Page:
I used to have the tension at max, but I've found about 3 quarters to be right for the rebound and force required to play singles. The heel toe feels good, but the volume is very low compared to a single.
 

Hewitt2

Senior Member
I used to have the tension at max, but I've found about 3 quarters to be right for the rebound and force required to play singles. The heel toe feels good, but the volume is very low compared to a single.
I used to spend days and hours messing around with my pedal tensions, angle, beater or pedal type, etc. Ultimately it was wasted effort and time that would have been better spent actually practicing. You go down a bit of a black hole futzing around with your pedal. Good fundamental technique is vastly more important that your pedal set-up and will actually make you more resilient if you decide to change pedals or tensions at some future point.

So my vote is to set it and forget it. Keep practicing using things like the fatback exercises or bass drum control which were great tools for me.
 

brentcn

Platinum Member
Are you using heel/toe for double bass? And are you also trying to use heel/toe for the shuffle rhythms you mentioned earlier? A video of your foot while playing would really help. This is the sort of thing that I usually teach in a lesson. Not being able to see and hear your playing makes it a guessing game.
 

Rock Salad

Junior Member
Get your push pull nice however you do it. Just straight singles around 200 bpm lets everything have bounce and flow without getting too crazy about it. I use groups of two, three and sometimes for extra credit, four. It's just a "foot stick."
You'll get it quick once you let some pressure off yourself and just let a technique grow.
 

Alain Rieder

Silver Member
If you seriously work on the exercises of my Time Manipulation drum book in a relaxed manner, your technique and control will grow.
 

Xstr8edgtnrdrmrX

Well-known member
where do you motivate from....the knee? the hip? just your ankle? Personally, I motivate from the hip first, then through the knee and down to the ball of the foot...I use all of the weight of my upper leg, and "stomp" down - but not hard, especially when I am playing fast, or quiet. I have found over the years that as my quad muscles got stronger, and my core, I can now "float" my legs and get great, smooth, strong strokes in "normal" tempos.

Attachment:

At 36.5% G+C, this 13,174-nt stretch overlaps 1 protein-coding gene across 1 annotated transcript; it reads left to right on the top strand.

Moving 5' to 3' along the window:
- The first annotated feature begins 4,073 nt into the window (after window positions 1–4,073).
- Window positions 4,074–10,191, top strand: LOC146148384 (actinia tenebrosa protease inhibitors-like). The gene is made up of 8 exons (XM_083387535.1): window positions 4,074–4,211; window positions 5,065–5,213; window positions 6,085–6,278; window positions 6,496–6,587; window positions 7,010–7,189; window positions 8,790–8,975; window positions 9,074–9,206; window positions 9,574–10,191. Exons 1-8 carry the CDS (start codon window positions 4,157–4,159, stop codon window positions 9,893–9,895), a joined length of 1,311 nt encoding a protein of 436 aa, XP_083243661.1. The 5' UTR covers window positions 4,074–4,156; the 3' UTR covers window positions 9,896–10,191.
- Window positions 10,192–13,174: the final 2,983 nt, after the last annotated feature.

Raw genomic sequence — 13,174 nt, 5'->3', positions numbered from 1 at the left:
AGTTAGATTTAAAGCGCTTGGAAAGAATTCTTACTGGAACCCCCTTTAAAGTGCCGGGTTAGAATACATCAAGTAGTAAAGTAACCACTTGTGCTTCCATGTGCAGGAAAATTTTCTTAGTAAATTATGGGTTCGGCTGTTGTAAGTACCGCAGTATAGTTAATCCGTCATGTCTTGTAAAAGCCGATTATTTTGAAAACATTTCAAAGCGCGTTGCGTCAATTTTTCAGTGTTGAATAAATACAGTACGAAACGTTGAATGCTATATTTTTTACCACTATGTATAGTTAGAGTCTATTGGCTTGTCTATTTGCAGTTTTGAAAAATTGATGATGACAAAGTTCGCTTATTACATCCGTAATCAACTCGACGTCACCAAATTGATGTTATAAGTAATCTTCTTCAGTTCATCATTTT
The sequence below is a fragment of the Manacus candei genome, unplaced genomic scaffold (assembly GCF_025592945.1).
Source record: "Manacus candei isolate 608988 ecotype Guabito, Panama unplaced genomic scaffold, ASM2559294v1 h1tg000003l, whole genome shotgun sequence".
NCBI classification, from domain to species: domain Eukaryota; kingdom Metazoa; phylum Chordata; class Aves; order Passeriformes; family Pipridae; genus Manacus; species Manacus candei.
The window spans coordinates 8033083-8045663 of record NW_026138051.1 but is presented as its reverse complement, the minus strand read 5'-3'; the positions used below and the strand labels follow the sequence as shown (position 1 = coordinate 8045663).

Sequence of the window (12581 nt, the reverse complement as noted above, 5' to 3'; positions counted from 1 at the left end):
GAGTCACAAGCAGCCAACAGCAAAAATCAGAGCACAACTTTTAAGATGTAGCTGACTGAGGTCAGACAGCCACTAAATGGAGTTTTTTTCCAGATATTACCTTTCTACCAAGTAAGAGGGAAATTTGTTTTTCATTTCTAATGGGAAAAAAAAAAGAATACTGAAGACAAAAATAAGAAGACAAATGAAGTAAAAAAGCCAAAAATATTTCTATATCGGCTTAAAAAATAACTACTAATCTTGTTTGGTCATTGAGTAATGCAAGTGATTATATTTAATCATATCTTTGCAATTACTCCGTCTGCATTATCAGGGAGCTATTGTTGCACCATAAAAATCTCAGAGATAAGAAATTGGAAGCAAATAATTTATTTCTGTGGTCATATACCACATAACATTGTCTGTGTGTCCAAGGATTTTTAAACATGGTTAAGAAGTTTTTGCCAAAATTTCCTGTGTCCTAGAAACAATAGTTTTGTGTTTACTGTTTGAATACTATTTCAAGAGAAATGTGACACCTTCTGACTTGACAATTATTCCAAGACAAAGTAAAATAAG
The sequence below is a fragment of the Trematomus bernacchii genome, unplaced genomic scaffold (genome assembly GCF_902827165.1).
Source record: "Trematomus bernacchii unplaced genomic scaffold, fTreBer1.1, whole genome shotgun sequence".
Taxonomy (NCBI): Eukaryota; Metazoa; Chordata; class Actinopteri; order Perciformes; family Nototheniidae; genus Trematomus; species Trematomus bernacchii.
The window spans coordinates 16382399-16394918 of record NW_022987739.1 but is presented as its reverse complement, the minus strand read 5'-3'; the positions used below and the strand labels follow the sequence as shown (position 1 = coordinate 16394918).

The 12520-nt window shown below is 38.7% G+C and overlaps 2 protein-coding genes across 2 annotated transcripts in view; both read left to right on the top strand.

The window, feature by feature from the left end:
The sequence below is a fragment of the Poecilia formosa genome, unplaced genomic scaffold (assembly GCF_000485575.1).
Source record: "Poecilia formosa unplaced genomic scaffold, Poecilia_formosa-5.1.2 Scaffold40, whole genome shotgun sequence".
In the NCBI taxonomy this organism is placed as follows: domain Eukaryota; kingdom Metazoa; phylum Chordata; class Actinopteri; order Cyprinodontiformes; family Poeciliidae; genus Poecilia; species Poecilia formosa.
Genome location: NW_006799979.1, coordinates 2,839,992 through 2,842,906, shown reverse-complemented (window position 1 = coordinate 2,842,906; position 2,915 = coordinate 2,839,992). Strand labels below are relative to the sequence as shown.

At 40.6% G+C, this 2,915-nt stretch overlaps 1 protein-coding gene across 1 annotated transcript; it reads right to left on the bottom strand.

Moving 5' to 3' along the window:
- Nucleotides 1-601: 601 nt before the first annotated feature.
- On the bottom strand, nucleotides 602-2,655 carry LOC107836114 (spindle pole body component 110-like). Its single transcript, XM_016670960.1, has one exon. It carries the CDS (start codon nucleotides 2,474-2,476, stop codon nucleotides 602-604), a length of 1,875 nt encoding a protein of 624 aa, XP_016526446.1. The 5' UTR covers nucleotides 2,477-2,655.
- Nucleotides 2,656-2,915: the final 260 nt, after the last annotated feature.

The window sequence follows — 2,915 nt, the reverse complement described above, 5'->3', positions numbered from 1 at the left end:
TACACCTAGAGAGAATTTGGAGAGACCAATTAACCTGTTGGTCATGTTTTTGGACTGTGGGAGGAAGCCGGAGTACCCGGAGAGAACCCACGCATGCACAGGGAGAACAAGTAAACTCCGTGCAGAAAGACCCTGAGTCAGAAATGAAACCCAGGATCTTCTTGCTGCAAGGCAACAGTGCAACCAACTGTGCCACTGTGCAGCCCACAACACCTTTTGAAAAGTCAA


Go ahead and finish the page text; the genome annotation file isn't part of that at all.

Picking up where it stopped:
As One Up mentioned above, throne height can be huge. My throne height is so that my upper legs are almost parallel with the floor, putting my lower leg at a 90* angle. I have found in almost all cases with my students that if they sit too low, they can not get power. I always make sure their knees are never above their waist. I also see a LOT of drummers sitting too high, at least for me. I think if your waist is above your knees, your legs are already extended a bit...

I learned on an old Ludwig Speed King pedal, and then got a DW5000 double kick in the 90's. I still use that pedal. Felt beater end, spring tension allows the beater to fully rebound back. When I am not playing, it sits at about a 45* angle.
 

toddbishop

Platinum Member
Practice getting a full stroke out of every note, with the beater coming all the way back to the at rest position. It helps to have your toe further back on the pedal. You can adjust the pedal to have a longer throw-- with the beater height, and how far the pedal brings it back. It'll start messing with the action if you get too crazy with that. Medium tension is best. Wood beater and no muffling also helps.
 

BonsaiMagpie

Junior Member
There's some very good advice here, thank you guys. As requested I'll take a video of me playing tomorrow so my problem is a bit less difficult to diagnose.
 

BonsaiMagpie

Junior Member
Sorry guys, as per usual I've worked out that the power is fine if I just practice. While I was trying to record a video for you all I had a breakthrough. I think I was just stumbling over something new. Thanks very much for all your advice yet again 😊
 
Top